Long-haired Chilean rockers belted out Lou Bega's hit song "Mambo No. 5" on an outdoor stage, dazzling the several hundred people in the main square of this small central Chilean town. "You and me gonna touch the sky," they crooned, preparing the crowd for take off. After the warm-up band finished, the headliner rocketed to the stage.

But it was no musician. It was Joaquin Lavin, 46, a Yuppie-looking economist who is becoming the most viable presidential candidate Chile's right wing has fielded since Gen. Augusto Pinochet's 17-year dictatorship ended in 1990. In the months before Sunday's elections, the University of Chicago graduate, who shuns suits for casual pants and pullovers, has set out to reinvent the intolerant, stodgy and elite image of Chilean conservatives--making himself a serious contender in the process.

In a country where the right wing was defined by hard-liners such as Pinochet and his wealthy supporters, Lavin has portrayed himself as a hip but humble family man born outside the aristocracy that forms the power structure of Chile's conservative wing. He is using rock concerts and other friendly gimmicks to distance himself from the brutal image of the military regime he once supported. And he has gone as far as praising a Chilean judge who is pursuing civil charges against Pinochet. The former leader is being held in London awaiting extradition to Spain for a trial on crimes committed during the dictatorship, including the killings of Spanish citizens.

Lavin has struck a chord by blazing through this nation like a Spanish-speaking Ross Perot, railing against government waste and inefficiency. Breaking tradition, Lavin has campaigned in conservative Chile's no man's land--poor neighborhoods where he has sometimes been welcomed, but is sometimes met with hostility. His strategy, analysts say, has been to combine his message with the nationalistic populism of such successful Latin American leaders as Peruvian President Alberto Fujimori--though, like Fujimori, Lavin also tends to gloss over important social issues, such as censorship and the need to strengthen democratic institutions.

"These labels, 'the left' and 'the right,' they mean nothing today," Lavin said at a recent political rally. "I'm talking about an end to politics as usual. . . . The rich people [don't need change], they are taking care of themselves. . . . The ones who need change are the poor, who need dignity; the unemployed, who need jobs; the young, who need a future; and the retired people, who need higher pensions."

Opinion polls indicate that Lavin's strategy--coupled with a campaign war chest some analysts estimate at $40 million, far more than those of the other five candidates combined--has worked. Lavin has sliced a double-digit deficit to front-runner Ricardo Lagos to 3 to 6 percentage points. But most political analysts say it is unlikely any candidate will win the majority needed for a first-round victory, most likely sending Lagos and Lavin into a run-off next month.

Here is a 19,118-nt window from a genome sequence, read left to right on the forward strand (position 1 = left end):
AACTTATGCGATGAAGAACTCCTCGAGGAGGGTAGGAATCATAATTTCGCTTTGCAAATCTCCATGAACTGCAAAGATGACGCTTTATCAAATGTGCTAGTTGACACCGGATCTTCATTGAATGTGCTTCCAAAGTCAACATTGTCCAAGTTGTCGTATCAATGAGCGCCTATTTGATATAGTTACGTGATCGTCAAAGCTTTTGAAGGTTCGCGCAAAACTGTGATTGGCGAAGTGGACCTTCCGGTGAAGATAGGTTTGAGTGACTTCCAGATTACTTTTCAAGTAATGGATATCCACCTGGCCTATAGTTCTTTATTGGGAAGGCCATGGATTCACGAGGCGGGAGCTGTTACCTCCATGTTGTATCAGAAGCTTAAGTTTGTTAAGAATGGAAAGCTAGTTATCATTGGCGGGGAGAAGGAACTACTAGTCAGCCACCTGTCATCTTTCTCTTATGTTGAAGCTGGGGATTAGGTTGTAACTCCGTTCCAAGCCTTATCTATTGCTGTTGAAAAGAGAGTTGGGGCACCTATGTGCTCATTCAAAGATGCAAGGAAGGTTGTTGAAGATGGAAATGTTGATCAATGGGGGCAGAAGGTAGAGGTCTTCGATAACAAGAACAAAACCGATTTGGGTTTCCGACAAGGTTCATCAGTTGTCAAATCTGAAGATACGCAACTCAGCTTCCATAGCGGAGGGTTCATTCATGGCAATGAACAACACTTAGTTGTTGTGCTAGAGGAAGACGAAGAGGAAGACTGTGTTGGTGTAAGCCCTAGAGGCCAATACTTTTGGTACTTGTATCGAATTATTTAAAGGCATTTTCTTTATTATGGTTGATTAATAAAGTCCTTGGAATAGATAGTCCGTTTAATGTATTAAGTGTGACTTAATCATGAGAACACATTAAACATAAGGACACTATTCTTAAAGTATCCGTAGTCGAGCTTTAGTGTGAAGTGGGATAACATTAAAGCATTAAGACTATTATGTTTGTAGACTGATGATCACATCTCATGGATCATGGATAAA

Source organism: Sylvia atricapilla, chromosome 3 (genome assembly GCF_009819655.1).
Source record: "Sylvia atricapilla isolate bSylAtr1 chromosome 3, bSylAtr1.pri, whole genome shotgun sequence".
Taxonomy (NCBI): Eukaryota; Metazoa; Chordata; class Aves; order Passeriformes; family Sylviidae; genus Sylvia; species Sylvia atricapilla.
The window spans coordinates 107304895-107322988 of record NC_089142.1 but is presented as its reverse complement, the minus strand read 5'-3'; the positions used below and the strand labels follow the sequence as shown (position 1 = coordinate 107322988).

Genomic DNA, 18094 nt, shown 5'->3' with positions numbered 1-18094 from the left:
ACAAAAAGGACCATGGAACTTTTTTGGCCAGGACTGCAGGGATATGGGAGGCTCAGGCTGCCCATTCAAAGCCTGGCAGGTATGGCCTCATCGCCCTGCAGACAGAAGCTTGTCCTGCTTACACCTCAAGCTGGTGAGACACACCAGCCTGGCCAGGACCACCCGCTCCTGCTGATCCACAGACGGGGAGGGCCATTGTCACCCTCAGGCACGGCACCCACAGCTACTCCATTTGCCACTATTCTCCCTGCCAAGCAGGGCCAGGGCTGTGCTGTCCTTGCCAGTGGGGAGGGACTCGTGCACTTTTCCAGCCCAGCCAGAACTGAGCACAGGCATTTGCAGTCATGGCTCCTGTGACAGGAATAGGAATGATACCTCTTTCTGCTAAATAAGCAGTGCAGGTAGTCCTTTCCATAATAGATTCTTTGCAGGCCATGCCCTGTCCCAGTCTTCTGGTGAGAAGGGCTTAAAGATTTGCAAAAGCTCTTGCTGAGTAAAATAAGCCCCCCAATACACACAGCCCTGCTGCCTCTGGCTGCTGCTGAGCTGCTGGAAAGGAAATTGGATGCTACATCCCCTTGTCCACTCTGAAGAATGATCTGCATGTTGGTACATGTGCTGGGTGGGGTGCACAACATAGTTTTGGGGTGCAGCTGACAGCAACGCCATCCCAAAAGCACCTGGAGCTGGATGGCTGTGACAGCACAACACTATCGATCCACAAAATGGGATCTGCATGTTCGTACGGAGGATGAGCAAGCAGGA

This year, Lagos's Socialist Party--the left wing of the Concertacion coalition--easily won the group's primaries for the first time since democracy was restored. Frustrated with growing inequality under the leadership of the Christian Democrats, the Concertacion's centrist party, Chileans have warmed to Lagos. A veteran dissident of the Pinochet era, the 61-year-old Lagos has pledged a moderate brand of socialism similar to British Prime Minister Tony Blair's programs to bridge the gap between the rich and the poor.

Lavin has promised a similar focus on inequality but has done so in a much shrewder way, analysts say. "Lagos is out there talking about complicated concepts like deepening democracy while Lavin is out there promising schools and roads," said Ricardo Israel, director of the Center for Political Studies at the University of Chile. "Lavin has borrowed from the style of Fujimori . . . and it's worked with more voters than many people thought."

While maintaining a progressive economic focus, however, Lavin has remained socially conservative. He is a member of the staunch Catholic organization Opus Dei and is against legalizing divorce in Chile--the only Latin American nation where it is outlawed.

Though Lavin has tried to paint the Pinochet issue as "something from Chile's past," he has nevertheless been forced to discuss it. During the military dictatorship, Lavin was a rising political star. One of the "Chicago Boys" of Chilean free-market economists who emerged from the University of Chicago's School of Economics in the 1980s, he worked for the government briefly as a minor economic adviser. Later, he was an editor at Chile's right-leaning El Mercurio newspaper, where "there's no doubt he was part of the propaganda machine of the dictatorship," said Carlos Huneeus, a Santiago-based political analyst.

But to underscore what his supporters call Lavin's "evolution" in political thinking, when addressing the issue of putting Pinochet on trial if he returns to Chile, Lavin has said "no one is above the judicial system, regardless of their last name."

His lack of public support for Pinochet has angered the hard-core right, though they say they will vote for Lavin anyway. "Lavin is a politician of the 21st century," said Alberto Cardemil, president of the rightist National Renovation Party. "He stands for the people who are both in favor and against Pinochet."

But Lavin's liberal opponents have called his views politically opportunistic.

"When it was in fashion to support Pinochet, Lavin did, and now that it's no longer in fashion, he has decided not to support Pinochet," said congresswoman Isabel Allende, daughter of former president Salvador Allende, the democratically elected Socialist who was found dead after Pinochet's 1973 coup. "At the time when he is running for president, it seems very convenient, does it not?"